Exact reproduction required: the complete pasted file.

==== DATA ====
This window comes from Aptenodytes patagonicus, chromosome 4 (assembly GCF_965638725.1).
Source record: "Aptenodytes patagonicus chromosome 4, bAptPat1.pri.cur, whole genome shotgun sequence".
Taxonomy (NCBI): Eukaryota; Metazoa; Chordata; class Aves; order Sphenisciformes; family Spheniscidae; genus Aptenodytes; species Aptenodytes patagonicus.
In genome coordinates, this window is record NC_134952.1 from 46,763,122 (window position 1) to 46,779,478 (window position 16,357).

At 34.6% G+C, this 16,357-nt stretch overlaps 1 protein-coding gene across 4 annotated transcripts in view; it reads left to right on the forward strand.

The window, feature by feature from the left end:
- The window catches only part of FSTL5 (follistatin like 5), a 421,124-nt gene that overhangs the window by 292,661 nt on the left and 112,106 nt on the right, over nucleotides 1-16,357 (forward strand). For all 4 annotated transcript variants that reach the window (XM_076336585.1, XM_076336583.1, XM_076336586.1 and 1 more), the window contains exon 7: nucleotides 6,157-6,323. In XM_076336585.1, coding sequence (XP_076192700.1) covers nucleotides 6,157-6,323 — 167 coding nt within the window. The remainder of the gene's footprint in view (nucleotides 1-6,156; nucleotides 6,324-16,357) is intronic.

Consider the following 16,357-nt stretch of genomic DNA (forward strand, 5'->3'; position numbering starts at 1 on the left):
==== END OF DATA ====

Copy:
This window comes from Aptenodytes patagonicus, chromosome 4 (assembly GCF_965638725.1).
Source record: "Aptenodytes patagonicus chromosome 4, bAptPat1.pri.cur, whole genome shotgun sequence".
Taxonomy (NCBI): Eukaryota; Metazoa; Chordata; class Aves; order Sphenisciformes; family Spheniscidae; genus Aptenodytes; species Aptenodytes patagonicus.
In genome coordinates, this window is record NC_134952.1 from 46,763,122 (window position 1) to 46,779,478 (window position 16,357).

At 34.6% G+C, this 16,357-nt stretch overlaps 1 protein-coding gene across 4 annotated transcripts in view; it reads left to right on the forward strand.

The window, feature by feature from the left end:
- The window catches only part of FSTL5 (follistatin like 5), a 421,124-nt gene that overhangs the window by 292,661 nt on the left and 112,106 nt on the right, over nucleotides 1-16,357 (forward strand). For all 4 annotated transcript variants that reach the window (XM_076336585.1, XM_076336583.1, XM_076336586.1 and 1 more), the window contains exon 7: nucleotides 6,157-6,323. In XM_076336585.1, coding sequence (XP_076192700.1) covers nucleotides 6,157-6,323 — 167 coding nt within the window. The remainder of the gene's footprint in view (nucleotides 1-6,156; nucleotides 6,324-16,357) is intronic.

Consider the following 16,357-nt stretch of genomic DNA (forward strand, 5'->3'; position numbering starts at 1 on the left):